Based on current data from MEED projects, it appears that construction companies can look forward to a cautious recovery in the market following a challenging period of subdued performance. Long-term positive factors such as demographic demand drivers and government support combined with a modest rise in oil prices remain key drivers for capital spend and will remain the catalyst for spend on capital and infrastructure projects. The industry has been awaiting the award of a range of projects identified by each GCC country as part of their defined long-term vision, with transport, social infrastructure and tourism programmes among the key priorities.

Saudi Arabia currently represents the biggest potential in the Middle East, with capital projects worth more than $1.2 trillion in the pre-execution stage, compared to $713 billion in the U.A.E., $578 billion in Egypt and $215 billion in Kuwait. Saudi’s Public Investment Fund is taking a leading role in delivering Vision 2030 for the Kingdom. Large-scale infrastructure projects outside the oil and gas sector are being planned and will have a substantial impact on the construction awards.

If we look at the value of contracts awarded in 2018 to date, awards in Saudi Arabia are lower than the value of projects awarded to date in the U.A.E., which amount to $20.7 billion. Saudi Arabia is actively seeking to improve its rail, airport, port and other transport-related infrastructure, as well as increase residential supply, healthcare and leisure facilities driven by the development of major mixed-use compounds such as Neom, The Red Sea Project, The Qiddiya Entertainment City and Maritime city among others.

As the country moves ahead with their NTP and Vision 2030 ambitious plans, local and international construction cannot ignore the significant opportunity that the planned projects present. The value and quantum of building work yet to be awarded in the next 12 months should make the Kingdom the most active construction market in the region.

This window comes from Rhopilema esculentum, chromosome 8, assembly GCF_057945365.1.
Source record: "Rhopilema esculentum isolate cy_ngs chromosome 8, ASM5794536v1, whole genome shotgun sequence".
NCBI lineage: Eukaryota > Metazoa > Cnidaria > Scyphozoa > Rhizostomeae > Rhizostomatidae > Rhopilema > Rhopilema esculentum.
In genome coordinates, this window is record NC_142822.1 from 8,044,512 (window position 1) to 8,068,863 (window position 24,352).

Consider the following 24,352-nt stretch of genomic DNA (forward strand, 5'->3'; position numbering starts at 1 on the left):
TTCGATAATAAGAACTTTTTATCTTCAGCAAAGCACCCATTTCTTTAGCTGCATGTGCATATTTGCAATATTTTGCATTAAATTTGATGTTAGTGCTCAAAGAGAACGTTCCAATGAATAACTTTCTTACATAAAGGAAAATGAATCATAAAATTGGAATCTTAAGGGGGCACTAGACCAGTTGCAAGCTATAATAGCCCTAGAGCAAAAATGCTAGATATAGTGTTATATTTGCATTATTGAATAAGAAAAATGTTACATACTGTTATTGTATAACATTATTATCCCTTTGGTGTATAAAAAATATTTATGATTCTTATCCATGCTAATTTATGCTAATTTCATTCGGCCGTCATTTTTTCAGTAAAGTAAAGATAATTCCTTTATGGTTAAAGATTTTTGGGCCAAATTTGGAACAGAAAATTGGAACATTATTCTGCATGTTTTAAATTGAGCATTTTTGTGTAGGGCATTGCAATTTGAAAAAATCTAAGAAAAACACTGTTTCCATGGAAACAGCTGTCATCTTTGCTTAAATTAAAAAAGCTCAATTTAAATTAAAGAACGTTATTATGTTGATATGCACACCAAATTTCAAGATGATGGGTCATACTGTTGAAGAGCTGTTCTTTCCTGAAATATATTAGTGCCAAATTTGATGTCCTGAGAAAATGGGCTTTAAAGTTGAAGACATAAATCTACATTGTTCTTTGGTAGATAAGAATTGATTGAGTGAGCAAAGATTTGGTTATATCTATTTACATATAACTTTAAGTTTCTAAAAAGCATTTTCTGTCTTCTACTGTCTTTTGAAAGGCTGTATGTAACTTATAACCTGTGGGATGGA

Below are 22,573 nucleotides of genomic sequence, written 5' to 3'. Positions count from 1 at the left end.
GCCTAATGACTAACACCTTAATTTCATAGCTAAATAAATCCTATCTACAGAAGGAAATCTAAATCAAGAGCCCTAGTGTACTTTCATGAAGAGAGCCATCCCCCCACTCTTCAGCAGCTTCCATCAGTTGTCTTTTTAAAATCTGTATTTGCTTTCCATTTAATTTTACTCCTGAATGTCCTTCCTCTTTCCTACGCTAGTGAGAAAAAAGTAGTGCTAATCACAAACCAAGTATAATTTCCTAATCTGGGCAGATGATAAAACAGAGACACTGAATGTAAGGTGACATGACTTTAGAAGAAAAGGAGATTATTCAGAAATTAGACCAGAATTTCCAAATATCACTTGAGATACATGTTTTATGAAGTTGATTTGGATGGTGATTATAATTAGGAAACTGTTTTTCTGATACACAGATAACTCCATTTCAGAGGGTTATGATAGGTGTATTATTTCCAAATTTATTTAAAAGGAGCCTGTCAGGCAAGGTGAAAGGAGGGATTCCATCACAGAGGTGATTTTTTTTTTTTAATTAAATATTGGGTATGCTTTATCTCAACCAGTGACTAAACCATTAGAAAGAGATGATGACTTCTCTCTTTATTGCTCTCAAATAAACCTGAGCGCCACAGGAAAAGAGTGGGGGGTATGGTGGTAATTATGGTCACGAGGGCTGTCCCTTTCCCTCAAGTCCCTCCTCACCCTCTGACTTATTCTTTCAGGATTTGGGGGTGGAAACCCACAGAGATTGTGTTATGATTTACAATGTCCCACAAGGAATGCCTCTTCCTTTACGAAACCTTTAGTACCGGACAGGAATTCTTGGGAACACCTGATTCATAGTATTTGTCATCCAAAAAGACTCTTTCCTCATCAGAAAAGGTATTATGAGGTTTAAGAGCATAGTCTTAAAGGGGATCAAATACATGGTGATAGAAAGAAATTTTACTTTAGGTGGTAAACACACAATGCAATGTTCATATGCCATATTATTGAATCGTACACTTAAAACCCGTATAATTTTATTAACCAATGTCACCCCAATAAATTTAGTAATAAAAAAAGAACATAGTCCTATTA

PIF, Saudi Aramco, Saudi Electricity Company, Makkah & Medina Development Corporation and the Saudi Railways Organization are the top project owners in the Kingdom, owning around 70% of the total amount of planned projects. Several contractors will no doubt be considering their strategy on how to enter the Saudi market and participate successfully in these opportunities while managing the risks of delivering capital projects in a new market for several of them.

The U.A.E. and Egypt markets remain stable. $31.6 billion has been awarded in the U.A.E. so far this year compared to $28.6 billion during the same period of 2017. Dubai’s robust projects pipeline boosts sentiment with demand continuing to be strong and supported by new residential areas, hotels and other leisure related projects such as Dubailand and Dubai South. The country’s efforts to increase tourism numbers and complete Expo 2020 related projects and infrastructure should continue to stimulate construction activity levels. However, there is a need to assess the ROI on these planned projects to ensure they are being built based on the strength of a feasibility study that provides the desired ROI to its owners, as well as developing an appropriate leverage model to secure funding for these anticipated projects.